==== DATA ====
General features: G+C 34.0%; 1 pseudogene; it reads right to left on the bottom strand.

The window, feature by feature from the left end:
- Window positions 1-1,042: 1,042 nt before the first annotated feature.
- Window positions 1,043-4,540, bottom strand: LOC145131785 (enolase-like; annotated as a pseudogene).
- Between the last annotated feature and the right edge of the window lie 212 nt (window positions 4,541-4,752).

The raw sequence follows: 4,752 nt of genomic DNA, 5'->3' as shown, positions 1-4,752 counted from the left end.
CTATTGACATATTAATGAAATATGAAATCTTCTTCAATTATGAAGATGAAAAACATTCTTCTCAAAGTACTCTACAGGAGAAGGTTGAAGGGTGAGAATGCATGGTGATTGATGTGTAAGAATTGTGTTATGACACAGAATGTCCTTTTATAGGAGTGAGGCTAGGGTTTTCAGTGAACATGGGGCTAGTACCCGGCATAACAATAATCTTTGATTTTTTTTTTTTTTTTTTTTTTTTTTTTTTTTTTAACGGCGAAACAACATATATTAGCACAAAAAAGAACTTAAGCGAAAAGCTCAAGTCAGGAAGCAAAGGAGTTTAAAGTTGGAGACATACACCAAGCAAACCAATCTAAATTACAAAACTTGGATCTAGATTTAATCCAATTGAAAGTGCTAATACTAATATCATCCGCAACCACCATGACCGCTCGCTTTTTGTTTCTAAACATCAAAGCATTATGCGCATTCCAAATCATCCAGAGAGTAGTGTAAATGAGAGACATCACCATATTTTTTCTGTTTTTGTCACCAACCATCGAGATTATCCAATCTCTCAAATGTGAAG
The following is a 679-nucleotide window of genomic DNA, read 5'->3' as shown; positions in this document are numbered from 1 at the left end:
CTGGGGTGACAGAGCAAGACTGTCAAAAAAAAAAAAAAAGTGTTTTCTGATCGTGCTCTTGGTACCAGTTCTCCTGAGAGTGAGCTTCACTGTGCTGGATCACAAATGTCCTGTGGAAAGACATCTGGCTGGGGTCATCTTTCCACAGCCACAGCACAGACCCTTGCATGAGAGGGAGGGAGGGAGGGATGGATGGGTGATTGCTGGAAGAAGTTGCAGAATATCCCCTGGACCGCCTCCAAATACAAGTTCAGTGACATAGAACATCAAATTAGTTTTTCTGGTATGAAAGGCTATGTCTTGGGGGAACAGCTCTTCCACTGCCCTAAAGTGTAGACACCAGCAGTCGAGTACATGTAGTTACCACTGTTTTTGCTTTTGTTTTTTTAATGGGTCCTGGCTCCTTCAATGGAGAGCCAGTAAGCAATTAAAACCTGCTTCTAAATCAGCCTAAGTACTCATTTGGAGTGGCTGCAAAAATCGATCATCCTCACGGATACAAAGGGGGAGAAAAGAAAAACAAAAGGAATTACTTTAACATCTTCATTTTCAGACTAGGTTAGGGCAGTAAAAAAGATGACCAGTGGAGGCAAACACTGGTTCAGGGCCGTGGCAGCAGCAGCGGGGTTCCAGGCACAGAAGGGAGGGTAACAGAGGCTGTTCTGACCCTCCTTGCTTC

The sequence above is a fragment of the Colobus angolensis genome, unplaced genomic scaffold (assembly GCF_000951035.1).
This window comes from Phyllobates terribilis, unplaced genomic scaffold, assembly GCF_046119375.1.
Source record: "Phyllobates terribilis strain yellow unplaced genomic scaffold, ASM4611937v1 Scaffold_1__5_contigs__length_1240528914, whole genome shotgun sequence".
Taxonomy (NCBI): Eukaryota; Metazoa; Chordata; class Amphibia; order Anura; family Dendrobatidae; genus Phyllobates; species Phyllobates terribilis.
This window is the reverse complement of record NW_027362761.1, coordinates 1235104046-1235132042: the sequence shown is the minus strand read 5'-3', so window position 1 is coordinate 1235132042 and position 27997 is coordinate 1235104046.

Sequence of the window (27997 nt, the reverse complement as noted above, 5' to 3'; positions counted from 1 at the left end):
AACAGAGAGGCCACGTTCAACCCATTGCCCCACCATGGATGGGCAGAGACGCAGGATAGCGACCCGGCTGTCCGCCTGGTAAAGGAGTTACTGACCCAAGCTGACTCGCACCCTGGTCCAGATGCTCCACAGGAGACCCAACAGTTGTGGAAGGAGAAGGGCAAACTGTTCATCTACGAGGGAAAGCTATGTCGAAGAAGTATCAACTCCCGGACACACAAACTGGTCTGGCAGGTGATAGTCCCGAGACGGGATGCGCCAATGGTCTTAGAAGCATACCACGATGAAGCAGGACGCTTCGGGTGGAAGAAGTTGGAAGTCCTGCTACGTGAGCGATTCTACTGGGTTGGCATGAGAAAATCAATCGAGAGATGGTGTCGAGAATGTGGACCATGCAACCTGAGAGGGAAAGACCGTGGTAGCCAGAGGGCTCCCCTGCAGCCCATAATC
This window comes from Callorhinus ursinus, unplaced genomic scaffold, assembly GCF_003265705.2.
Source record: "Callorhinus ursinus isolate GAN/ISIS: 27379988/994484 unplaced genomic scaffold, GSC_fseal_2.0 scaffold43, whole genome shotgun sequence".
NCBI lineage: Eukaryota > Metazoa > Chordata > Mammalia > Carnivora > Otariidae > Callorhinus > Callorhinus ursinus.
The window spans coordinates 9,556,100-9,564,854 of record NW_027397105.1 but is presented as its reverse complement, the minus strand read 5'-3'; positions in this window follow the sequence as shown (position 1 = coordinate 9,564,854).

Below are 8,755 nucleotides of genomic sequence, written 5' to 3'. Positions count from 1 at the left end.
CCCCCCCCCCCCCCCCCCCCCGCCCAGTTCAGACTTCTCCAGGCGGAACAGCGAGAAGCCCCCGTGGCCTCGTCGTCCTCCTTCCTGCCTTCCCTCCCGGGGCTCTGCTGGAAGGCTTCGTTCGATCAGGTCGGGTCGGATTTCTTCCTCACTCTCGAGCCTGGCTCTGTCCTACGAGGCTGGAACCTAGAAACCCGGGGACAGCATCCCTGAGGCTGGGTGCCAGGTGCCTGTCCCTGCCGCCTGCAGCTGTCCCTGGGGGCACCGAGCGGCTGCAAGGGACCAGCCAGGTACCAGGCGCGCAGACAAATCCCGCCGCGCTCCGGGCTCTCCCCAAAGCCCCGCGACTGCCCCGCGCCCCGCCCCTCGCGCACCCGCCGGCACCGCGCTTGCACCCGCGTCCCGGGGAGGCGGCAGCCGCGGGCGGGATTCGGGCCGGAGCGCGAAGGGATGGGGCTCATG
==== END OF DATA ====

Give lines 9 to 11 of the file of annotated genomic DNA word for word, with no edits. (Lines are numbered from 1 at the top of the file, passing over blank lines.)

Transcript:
CTGGGGTGACAGAGCAAGACTGTCAAAAAAAAAAAAAAAGTGTTTTCTGATCGTGCTCTTGGTACCAGTTCTCCTGAGAGTGAGCTTCACTGTGCTGGATCACAAATGTCCTGTGGAAAGACATCTGGCTGGGGTCATCTTTCCACAGCCACAGCACAGACCCTTGCATGAGAGGGAGGGAGGGAGGGATGGATGGGTGATTGCTGGAAGAAGTTGCAGAATATCCCCTGGACCGCCTCCAAATACAAGTTCAGTGACATAGAACATCAAATTAGTTTTTCTGGTATGAAAGGCTATGTCTTGGGGGAACAGCTCTTCCACTGCCCTAAAGTGTAGACACCAGCAGTCGAGTACATGTAGTTACCACTGTTTTTGCTTTTGTTTTTTTAATGGGTCCTGGCTCCTTCAATGGAGAGCCAGTAAGCAATTAAAACCTGCTTCTAAATCAGCCTAAGTACTCATTTGGAGTGGCTGCAAAAATCGATCATCCTCACGGATACAAAGGGGGAGAAAAGAAAAACAAAAGGAATTACTTTAACATCTTCATTTTCAGACTAGGTTAGGGCAGTAAAAAAGATGACCAGTGGAGGCAAACACTGGTTCAGGGCCGTGGCAGCAGCAGCGGGGTTCCAGGCACAGAAGGGAGGGTAACAGAGGCTGTTCTGACCCTCCTTGCTTC

The sequence above is a fragment of the Colobus angolensis genome, unplaced genomic scaffold (assembly GCF_000951035.1).
This window comes from Phyllobates terribilis, unplaced genomic scaffold, assembly GCF_046119375.1.